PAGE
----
Page 13 - Work Force December 2021
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      Village of Wappingers Falls Unit member Tyler Windheim, right, recently used his hobby as a way
to pay tribute to our nation’s veterans. Windheim, a laborer for the village’s water department, used his talent for wood carving
to create a majestic eagle situated outside Veterans of Foreign Wars William B. Wilson Post 666 in Beacon. Windheim’s father, Pete Windheim, is a member of Post 666 who approached his son to create something that could replace a prior monument that had fallen into disrepair. The result, a 250-pound eagle statue that is 13 feet high, with wings spanning eight feet,
was dedicated during Post 666’s Veterans Day Ceremony on Nov. 11. Windheim, is pictured here at the dedication with his father.
The Long Island Veterans Committee holds their annual Veterans Day ceremony at Armed Forces Plaza in front of the Korean War monuments. Back, from left, Long Island Region Veterans Committee members Ed Hussey and Bill Parente. Front row, Veterans Committee Chair Maryann Phelps.
Long Island Veterans Committee members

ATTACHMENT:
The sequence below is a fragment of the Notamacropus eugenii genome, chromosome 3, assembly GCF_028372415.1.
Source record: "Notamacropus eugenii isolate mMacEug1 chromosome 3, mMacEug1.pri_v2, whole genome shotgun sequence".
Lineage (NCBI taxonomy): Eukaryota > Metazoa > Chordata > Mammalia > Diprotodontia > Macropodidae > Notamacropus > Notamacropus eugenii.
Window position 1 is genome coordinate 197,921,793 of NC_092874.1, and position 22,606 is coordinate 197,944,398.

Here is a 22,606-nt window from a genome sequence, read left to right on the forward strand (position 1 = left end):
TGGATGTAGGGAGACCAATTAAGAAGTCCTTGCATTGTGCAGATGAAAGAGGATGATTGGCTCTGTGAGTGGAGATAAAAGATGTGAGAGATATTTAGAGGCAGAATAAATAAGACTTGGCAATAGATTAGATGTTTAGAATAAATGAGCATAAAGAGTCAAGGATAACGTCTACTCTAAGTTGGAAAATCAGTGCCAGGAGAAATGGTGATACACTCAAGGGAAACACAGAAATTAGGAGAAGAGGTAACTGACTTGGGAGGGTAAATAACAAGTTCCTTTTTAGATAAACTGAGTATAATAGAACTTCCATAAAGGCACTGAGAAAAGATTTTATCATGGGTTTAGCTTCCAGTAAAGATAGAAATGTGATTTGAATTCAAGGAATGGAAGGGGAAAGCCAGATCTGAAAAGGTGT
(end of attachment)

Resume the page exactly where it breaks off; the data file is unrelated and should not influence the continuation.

and region activists recite the Pledge of Alligiance at a Veterans Day ceremony in Hauppauge.
J.J. Kremm carries a ceremonial wreath during a Veterans Day ceremony in Hauppauge.
CSEA Long Island Region Veterans Committee member Vera McDowell, center, reads a passage during
a Veterans Day ceremony in Hauppauge. At left is Long Island Judiciary Local President Larry Germano. Long Island Region 2nd Vice President Diane Hansen is at right.
 Hochul signs law to expand civil service points for veterans
On Veterans Day, Gov. Kathy Hochul signed legislation that expands civil service benefits for all
honorably discharged veterans.
The legislation (S.763 - Gounardes
/ A.5447 - Abbate) provides all honorably discharged veterans the ability to receive additional points on civil service examinations in recognition of their service.
For original appointment,
the credit is five points for a non-disabled veteran and 10 points for a disabled veteran. For
promotions, the credit is 2.5 points for a non-disabled veteran and five points for a disabled veteran.
Previously, only veterans who served during specific times and theatres of war were eligible for these credits.
Expanding the points credit to veterans who served our nation honorably outside of specific times of war especially benefits women, who for many years could not serve in combat roles.
This law, a CSEA priority bill,
went into effect on November 11, but will only apply to examinations created after the effective date.
“The dedicated men and women who have courageously served our country all deserve respect and recognition for their service,” CSEA President Mary E. Sullivan said. “Thank you to Governor Hochul and our state legislators for supporting this important legislation to provide greater fairness and parity for all veterans who honorably served our nation.”
 December 2021
The Work Force 13

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